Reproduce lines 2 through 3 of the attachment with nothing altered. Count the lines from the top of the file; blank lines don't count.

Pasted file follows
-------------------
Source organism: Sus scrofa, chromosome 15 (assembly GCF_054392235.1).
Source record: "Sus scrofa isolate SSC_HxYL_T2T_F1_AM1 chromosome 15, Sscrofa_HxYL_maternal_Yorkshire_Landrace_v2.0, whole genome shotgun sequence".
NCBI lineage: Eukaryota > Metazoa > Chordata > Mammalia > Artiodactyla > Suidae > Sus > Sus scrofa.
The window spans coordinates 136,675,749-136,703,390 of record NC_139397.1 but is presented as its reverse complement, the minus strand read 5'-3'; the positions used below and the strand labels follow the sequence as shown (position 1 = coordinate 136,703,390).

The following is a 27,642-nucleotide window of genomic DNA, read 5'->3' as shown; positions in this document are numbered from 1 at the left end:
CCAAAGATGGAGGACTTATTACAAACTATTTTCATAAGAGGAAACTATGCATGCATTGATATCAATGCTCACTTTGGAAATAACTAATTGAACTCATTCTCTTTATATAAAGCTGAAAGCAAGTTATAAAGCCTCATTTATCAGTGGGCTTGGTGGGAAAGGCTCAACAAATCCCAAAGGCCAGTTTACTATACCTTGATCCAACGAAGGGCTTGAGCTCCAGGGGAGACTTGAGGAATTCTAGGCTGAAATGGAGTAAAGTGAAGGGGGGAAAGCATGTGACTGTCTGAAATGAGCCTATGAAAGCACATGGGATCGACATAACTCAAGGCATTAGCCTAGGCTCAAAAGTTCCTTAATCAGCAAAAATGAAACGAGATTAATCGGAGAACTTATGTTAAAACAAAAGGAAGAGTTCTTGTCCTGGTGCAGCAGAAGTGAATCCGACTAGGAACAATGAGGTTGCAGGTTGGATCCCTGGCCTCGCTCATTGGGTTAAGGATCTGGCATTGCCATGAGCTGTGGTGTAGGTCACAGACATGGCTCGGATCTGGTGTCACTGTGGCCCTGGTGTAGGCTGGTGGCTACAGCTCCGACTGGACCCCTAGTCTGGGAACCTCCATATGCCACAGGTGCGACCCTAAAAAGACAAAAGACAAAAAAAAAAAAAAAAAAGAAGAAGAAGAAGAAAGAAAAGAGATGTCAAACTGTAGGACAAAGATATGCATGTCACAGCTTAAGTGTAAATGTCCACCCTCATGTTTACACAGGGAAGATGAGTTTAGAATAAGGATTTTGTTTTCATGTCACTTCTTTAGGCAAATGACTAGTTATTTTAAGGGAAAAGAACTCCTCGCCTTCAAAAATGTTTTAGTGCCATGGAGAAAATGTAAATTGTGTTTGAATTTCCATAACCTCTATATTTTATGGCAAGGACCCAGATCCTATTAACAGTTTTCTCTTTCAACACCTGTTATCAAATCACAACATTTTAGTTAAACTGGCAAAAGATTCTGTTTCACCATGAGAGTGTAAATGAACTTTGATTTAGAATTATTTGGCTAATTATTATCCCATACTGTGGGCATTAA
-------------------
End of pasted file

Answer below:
Source record: "Sus scrofa isolate SSC_HxYL_T2T_F1_AM1 chromosome 15, Sscrofa_HxYL_maternal_Yorkshire_Landrace_v2.0, whole genome shotgun sequence".
NCBI lineage: Eukaryota > Metazoa > Chordata > Mammalia > Artiodactyla > Suidae > Sus > Sus scrofa.